Radiation from Japan worries Nevada Co. residents | SierraSun.com
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Radiation from Japan worries Nevada Co. residents

Kyle Magin
Sun News Service
Kyle Magin/Sun News ServiceWill Doleman, of Rough and Ready, displays his radiation detector, which has recently been reading increased levels of radiation in Nevada County, he said.
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GRASS VALLEY, Calif. and#8212; Local health officials are cautioning Nevada County residents against getting too concerned over the threat of radiation after Japan’s recent nuclear accident.

On March 11, a massive earthquake rocked the island nation, followed by a tsunami that damaged reactors at the Fukushima Dai-ichi nuclear plant, leading to a radiation leak.

Local monitors have not detected dangerous levels of radiation from the reactor, despite an increased concern from some Nevada County residents.

Callers have been contacting Sierra Care Physicians in Grass Valley with concerns over the effects of increased radiation, representatives with the pediatrics office said.

Likewise, Sandra White-Hornsby, a Nevada County woman who runs the website wellnessanswers.org, has been fielding calls from people curious to find out what foods are best to eat to protect themselves against increased levels of radiation (stick to green veggies and seaweed, White-Hornsby said).

The risk of damage from increased radiation levels is negligible, said Dr. Roger Hicks with Grass Valley’s Yuba Docs clinic.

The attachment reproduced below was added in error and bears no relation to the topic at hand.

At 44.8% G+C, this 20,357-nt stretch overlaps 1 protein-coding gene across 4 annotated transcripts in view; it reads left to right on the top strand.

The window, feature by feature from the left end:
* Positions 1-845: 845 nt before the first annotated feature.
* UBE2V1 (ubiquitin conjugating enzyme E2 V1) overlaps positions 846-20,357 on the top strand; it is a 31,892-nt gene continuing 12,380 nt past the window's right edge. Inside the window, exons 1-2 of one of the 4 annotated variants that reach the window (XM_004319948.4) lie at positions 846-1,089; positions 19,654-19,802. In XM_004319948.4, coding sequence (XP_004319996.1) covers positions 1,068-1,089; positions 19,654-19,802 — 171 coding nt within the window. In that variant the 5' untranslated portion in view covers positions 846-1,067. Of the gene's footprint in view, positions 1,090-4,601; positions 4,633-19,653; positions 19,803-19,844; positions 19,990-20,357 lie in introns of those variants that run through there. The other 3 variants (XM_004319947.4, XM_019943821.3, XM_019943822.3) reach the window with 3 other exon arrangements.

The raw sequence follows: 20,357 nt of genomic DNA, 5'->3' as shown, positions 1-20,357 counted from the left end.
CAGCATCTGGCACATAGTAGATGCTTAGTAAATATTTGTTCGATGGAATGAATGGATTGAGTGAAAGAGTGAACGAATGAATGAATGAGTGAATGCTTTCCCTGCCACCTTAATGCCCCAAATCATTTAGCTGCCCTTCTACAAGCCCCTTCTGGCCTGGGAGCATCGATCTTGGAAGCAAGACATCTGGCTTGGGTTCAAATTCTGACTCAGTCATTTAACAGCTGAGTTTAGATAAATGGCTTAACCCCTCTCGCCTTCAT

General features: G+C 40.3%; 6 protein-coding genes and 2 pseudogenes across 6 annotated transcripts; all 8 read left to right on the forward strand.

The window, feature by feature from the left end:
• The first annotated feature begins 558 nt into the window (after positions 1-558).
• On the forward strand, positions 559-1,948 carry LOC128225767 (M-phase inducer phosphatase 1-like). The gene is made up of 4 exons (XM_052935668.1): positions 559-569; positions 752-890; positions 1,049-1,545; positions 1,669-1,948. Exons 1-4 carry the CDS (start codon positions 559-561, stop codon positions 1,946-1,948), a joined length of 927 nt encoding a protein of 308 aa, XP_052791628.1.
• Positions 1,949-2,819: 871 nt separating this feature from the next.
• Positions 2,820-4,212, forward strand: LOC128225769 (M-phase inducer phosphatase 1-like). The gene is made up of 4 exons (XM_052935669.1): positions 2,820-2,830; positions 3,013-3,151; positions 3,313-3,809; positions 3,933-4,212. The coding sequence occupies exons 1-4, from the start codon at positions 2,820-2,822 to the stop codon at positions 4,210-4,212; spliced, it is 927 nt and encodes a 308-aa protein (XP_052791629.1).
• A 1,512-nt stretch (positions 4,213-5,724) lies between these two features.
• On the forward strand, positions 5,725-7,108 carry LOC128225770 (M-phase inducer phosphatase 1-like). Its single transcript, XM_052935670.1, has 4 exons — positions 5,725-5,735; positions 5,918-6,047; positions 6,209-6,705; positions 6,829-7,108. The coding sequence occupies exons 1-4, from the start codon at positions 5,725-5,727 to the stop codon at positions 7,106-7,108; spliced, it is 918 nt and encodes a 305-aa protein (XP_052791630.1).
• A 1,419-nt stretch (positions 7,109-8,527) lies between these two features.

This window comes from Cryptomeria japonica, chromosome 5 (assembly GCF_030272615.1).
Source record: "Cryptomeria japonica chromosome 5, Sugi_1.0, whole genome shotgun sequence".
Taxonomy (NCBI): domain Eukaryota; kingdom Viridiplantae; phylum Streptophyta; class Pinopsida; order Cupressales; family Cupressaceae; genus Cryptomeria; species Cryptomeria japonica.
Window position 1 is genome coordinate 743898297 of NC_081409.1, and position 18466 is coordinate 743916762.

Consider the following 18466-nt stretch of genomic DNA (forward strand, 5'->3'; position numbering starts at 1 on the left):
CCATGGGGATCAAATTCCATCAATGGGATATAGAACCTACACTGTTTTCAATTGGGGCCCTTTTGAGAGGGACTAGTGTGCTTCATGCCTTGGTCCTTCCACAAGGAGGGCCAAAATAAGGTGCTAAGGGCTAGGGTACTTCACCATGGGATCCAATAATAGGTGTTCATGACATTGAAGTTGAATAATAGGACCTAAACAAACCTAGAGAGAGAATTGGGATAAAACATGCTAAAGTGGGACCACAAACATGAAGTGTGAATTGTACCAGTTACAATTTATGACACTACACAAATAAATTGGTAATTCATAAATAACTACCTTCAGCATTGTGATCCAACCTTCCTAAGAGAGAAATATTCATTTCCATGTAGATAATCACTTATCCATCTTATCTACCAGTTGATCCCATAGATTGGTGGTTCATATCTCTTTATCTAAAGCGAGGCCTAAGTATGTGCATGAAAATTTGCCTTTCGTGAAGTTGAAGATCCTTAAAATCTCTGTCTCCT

and#8220;I’d be more concerned about the radiation you get in everyday lifeand#8221; than any danger from trace amounts of radiation detected in the atmosphere after explosions at the reactors, said Nevada County Department of Health Director Dr. Karen Milman.

County health officials receive weekly updates from State of California offices and would be alerted early on if radiation levels became unsafe, Milman added.

and#8220;There hasn’t been cause for alarm,and#8221; Milman said.

That assessment is at odds with one provided by Will Doleman, a Rough and Ready man who takes daily readings on a radiation monitoring device known as a RadAlert. Doleman, who began taking radiation readings as a hobby after 1979’s Three Mile Island nuclear meltdown, reports finding increased radiation levels near his home since March 15, four days after the accident.

Doleman said he took measurements in January to serve as a test group to account for background radiation and#8212; radiation received from every day sources like the sun and household appliances. Radiation measured after the disaster in Japan rose markedly above the readings from January, Doleman said.

and#8220;Any exposure you get can increase your chances of getting cancer,and#8221; Doleman said.

It is highly unlikely Doleman’s device is sensitive enough to pick up increases in radiation that government monitors would miss, said Wesley Nicks, Nevada County director of Environmental Health.

and#8220;Those readings are barely measurable,and#8221; Nicks said. and#8220;Background radiation from the sun would mask it.and#8221;


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